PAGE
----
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Cricket: Southee's set to put the squeeze on in tight tussle

Black Caps bowler keen to do well at the death at a favourite ground.
New Zealand bowler Tim Southee (centre) loves being involved in tight finishes such as this one at Eden Park.  Photo / Photosport
New Zealand bowler Tim Southee (centre) loves being involved in tight finishes such as this one at Eden Park. Photo / Photosport

The stage is set for Tim Southee and Trent Boult to repeat their pinpoint bowling heroics in today's third one-day cricket international of the five-match series between New Zealand and South Africa at Westpac Stadium.

Ross Taylor's century ensured the hosts had a defendable total when they levelled 1-1 in Christchurch, but Southee and Boult's consistent yorkers in the final two overs came straight from the senior pro handbook. There was little room for error, given the visitors needed 20 to win with two wickets in hand.

Both bowlers have exemplary 50-over records at Westpac Stadium.

In seven matches, Southee, 28, has 23 wickets at an average of 14.52, economy rate of 5.09 and strike rate of 17, the best of any New Zealander. Boult has eight wickets in four ODIs at 20.87. He concedes 4.33 runs per over and takes a wicket every 29 balls.

Southee's seven for 33 against England at the World Cup two years ago - the best bowling figures by a Black Cap in an ODI - remains vivid.

The performance demonstrated the precision of his wrist position as he toyed with the English batsmen. Southee bowled unplayable yorkers and generated movement in the air and off the seam. It was batting carnage as England were dismissed for 123 in the 34th over.

The crowd chanted "Sou-thee" in a way that hadn't been heard since a knight named Hadlee had the two syllables of his surname bellowed in such fashion a generation earlier.

However, one of Southee's career strengths has been donning an inscrutable mask to gushing praise or vitriolic abuse. Keeping his emotions in check translates to composure when bowling in crises.

Yesterday he resisted the urge to skite when asked about past experience at the venue.

"It's a decent-sized ground; a bit short square, but usually the wicket is good. It can swing too, if it's not too windy."

Boult doesn't flinch in the face of adversity either, regardless of success or failure. Teammates and fans love it.

Take the left-armer's recent form with the white ball.

In six ODIs since Christmas, he's secured 14 wickets at 19.14 with an economy rate of 4.99 and strike rate of 23. That includes career-best ODI figures of six for 33 to defeat Australia in Hamilton.

South African batsman Jean-Paul Duminy said crucial wickets and tight bowling wrested away momentum at Hagley Oval.

"Tim and Trent are always a force to be reckoned with up front using a swinging ball. You've got to be at the top of your game to combat that.

"The Black Caps are always a street-smart team who can put you under pressure until the last ball."

The results won't always fall in New Zealand's favour at the death, but they must play the percentages as best they can. Last Sunday, Southee was drilled down the ground by AB de Villiers as South Africa won the opening game. Last month, he initiated the final act which saw Kane Williamson run out Josh Hazlewood at Eden Park as Marcus Stoinis took Australia to the brink of victory.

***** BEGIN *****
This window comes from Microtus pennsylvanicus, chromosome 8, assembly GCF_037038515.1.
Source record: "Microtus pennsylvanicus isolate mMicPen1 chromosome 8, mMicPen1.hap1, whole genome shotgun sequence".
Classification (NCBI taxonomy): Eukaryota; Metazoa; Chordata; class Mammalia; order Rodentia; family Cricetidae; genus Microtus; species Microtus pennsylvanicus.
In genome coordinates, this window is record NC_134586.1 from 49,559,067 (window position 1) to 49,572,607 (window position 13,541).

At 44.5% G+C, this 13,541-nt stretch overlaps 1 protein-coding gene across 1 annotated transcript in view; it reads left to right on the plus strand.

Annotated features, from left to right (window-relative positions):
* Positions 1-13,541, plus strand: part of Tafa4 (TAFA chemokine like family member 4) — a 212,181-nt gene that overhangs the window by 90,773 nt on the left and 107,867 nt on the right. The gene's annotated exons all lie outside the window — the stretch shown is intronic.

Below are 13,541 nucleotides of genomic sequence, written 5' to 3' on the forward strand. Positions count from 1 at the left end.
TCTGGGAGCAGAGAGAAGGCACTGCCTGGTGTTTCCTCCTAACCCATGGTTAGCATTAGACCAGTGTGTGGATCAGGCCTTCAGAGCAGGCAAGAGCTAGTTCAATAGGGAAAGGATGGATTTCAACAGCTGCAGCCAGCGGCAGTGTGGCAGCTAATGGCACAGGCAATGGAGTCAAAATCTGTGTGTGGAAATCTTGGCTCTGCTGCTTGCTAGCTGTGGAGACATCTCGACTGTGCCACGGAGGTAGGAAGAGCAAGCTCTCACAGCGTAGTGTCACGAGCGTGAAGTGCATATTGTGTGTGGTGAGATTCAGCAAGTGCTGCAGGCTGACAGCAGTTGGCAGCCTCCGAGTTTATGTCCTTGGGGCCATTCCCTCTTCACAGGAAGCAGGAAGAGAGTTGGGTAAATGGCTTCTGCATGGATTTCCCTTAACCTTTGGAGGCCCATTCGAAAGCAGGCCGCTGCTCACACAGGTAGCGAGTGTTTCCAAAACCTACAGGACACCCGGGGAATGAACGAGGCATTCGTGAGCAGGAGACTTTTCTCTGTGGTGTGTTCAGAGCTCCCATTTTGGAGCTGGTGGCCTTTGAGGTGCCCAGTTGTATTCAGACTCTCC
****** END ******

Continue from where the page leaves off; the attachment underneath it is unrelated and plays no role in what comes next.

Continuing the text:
"It's great to be involved in games that go to the wire," Southee said. "As a death bowler, it's something you look forward to. It's not going to come off every time but it's satisfying when it does, particularly in the close ones."

Chapter and verse: Dismiss AB de Villiers

Anyone writing a definitive guide on "how New Zealand can beat South Africa?" should dedicate at least one chapter to "The dismissal of AB de Villiers".

The Proteas skipper has batted 20 times in completed one-day internationals between the countries; his side have won 13 and lost seven.

In the 13 victories, de Villiers averaged 83 with a strike rate of 98, scoring four half-centuries and a century.

In the seven defeats, he averaged 31.83 with a strike rate of 93, scoring one half-century. However, that innings was a noble effort. Rain interrupted him in his pomp at Eden Park in the 2015 World Cup semi-final. He eventually finished unbeaten on 65.

The opening matches of this ODI series have provided a similar gauge to his talisman-like impact.

His 37 not out, including the winning straight loft for four, got the Proteas home in the opening match in Hamilton; his 45, when Trent Boult coaxed a bottom edge, was the seminal moment in New Zealand levelling the series in Christchurch.

The wicket of de Villiers will be cherished most in the New Zealanders bowling plans; but forming a plan is the hard part. The 33-year-old is batting quicksilver. His anticipation and versatility to play through 360 degrees is peerless. Hopefully he is still fit after suffering knocks to the little finger of his left hand and his left shoulder in the field.

As century-maker Ross Taylor noted after Wednesday's match:

"I think if we didn't get him out there [at 199 for six in the 39th over], the game could have been totally different. He was pacing the innings so well. He seemed to time it from ball one."

Tim Southee agreed de Villiers' dismissal provided a momentum shift.

"He's a world-class player and world-class finisher. There are probably two guys in world cricket who you don't rest over until you get them. He and [Indian captain] Virat Kohli have proven anything's possible while they're there.

"There are guys around AB who can do the job as well. It's a dangerous line-up."

Top bowlers

NZ's highest ODI wicket-takers at Westpac Stadium
Tim Southee 23
Daniel Vettori 22
Scott Styris 17
Shane Bond 15
Kyle Mills 14

- NZ Herald

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